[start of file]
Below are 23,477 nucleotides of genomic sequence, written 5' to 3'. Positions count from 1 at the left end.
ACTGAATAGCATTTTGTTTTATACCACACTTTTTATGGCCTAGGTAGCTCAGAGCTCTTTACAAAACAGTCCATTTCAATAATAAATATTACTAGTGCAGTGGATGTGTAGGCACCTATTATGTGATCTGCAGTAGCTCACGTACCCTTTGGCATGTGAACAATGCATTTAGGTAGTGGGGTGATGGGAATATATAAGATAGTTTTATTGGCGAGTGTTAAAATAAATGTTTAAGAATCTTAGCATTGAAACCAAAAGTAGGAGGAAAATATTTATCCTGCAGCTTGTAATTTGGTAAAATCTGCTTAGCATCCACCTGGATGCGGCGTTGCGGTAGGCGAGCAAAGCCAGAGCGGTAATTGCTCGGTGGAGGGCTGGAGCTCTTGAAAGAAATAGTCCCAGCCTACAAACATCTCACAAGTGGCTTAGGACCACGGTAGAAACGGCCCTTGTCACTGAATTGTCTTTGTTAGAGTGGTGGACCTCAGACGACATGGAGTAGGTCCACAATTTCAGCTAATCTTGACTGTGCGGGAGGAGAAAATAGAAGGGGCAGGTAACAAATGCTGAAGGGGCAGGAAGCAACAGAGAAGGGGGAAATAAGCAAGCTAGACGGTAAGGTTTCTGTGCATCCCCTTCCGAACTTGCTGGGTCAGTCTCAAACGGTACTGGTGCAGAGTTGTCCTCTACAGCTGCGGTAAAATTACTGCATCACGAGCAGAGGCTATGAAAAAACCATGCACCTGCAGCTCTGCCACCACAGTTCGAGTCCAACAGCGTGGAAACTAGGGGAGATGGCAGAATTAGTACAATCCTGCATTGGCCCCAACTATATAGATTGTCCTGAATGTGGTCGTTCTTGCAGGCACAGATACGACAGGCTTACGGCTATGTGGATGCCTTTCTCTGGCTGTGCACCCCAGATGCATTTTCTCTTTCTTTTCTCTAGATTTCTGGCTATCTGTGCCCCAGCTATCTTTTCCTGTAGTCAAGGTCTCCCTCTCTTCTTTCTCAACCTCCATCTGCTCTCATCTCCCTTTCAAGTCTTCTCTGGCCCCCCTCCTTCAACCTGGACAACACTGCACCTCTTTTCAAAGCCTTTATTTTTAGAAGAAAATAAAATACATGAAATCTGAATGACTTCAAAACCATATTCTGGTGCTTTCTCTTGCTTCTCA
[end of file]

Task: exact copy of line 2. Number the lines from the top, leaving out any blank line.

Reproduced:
ACTGAATAGCATTTTGTTTTATACCACACTTTTTATGGCCTAGGTAGCTCAGAGCTCTTTACAAAACAGTCCATTTCAATAATAAATATTACTAGTGCAGTGGATGTGTAGGCACCTATTATGTGATCTGCAGTAGCTCACGTACCCTTTGGCATGTGAACAATGCATTTAGGTAGTGGGGTGATGGGAATATATAAGATAGTTTTATTGGCGAGTGTTAAAATAAATGTTTAAGAATCTTAGCATTGAAACCAAAAGTAGGAGGAAAATATTTATCCTGCAGCTTGTAATTTGGTAAAATCTGCTTAGCATCCACCTGGATGCGGCGTTGCGGTAGGCGAGCAAAGCCAGAGCGGTAATTGCTCGGTGGAGGGCTGGAGCTCTTGAAAGAAATAGTCCCAGCCTACAAACATCTCACAAGTGGCTTAGGACCACGGTAGAAACGGCCCTTGTCACTGAATTGTCTTTGTTAGAGTGGTGGACCTCAGACGACATGGAGTAGGTCCACAATTTCAGCTAATCTTGACTGTGCGGGAGGAGAAAATAGAAGGGGCAGGTAACAAATGCTGAAGGGGCAGGAAGCAACAGAGAAGGGGGAAATAAGCAAGCTAGACGGTAAGGTTTCTGTGCATCCCCTTCCGAACTTGCTGGGTCAGTCTCAAACGGTACTGGTGCAGAGTTGTCCTCTACAGCTGCGGTAAAATTACTGCATCACGAGCAGAGGCTATGAAAAAACCATGCACCTGCAGCTCTGCCACCACAGTTCGAGTCCAACAGCGTGGAAACTAGGGGAGATGGCAGAATTAGTACAATCCTGCATTGGCCCCAACTATATAGATTGTCCTGAATGTGGTCGTTCTTGCAGGCACAGATACGACAGGCTTACGGCTATGTGGATGCCTTTCTCTGGCTGTGCACCCCAGATGCATTTTCTCTTTCTTTTCTCTAGATTTCTGGCTATCTGTGCCCCAGCTATCTTTTCCTGTAGTCAAGGTCTCCCTCTCTTCTTTCTCAACCTCCATCTGCTCTCATCTCCCTTTCAAGTCTTCTCTGGCCCCCCTCCTTCAACCTGGACAACACTGCACCTCTTTTCAAAGCCTTTATTTTTAGAAGAAAATAAAATACATGAAATCTGAATGACTTCAAAACCATATTCTGGTGCTTTCTCTTGCTTCTCA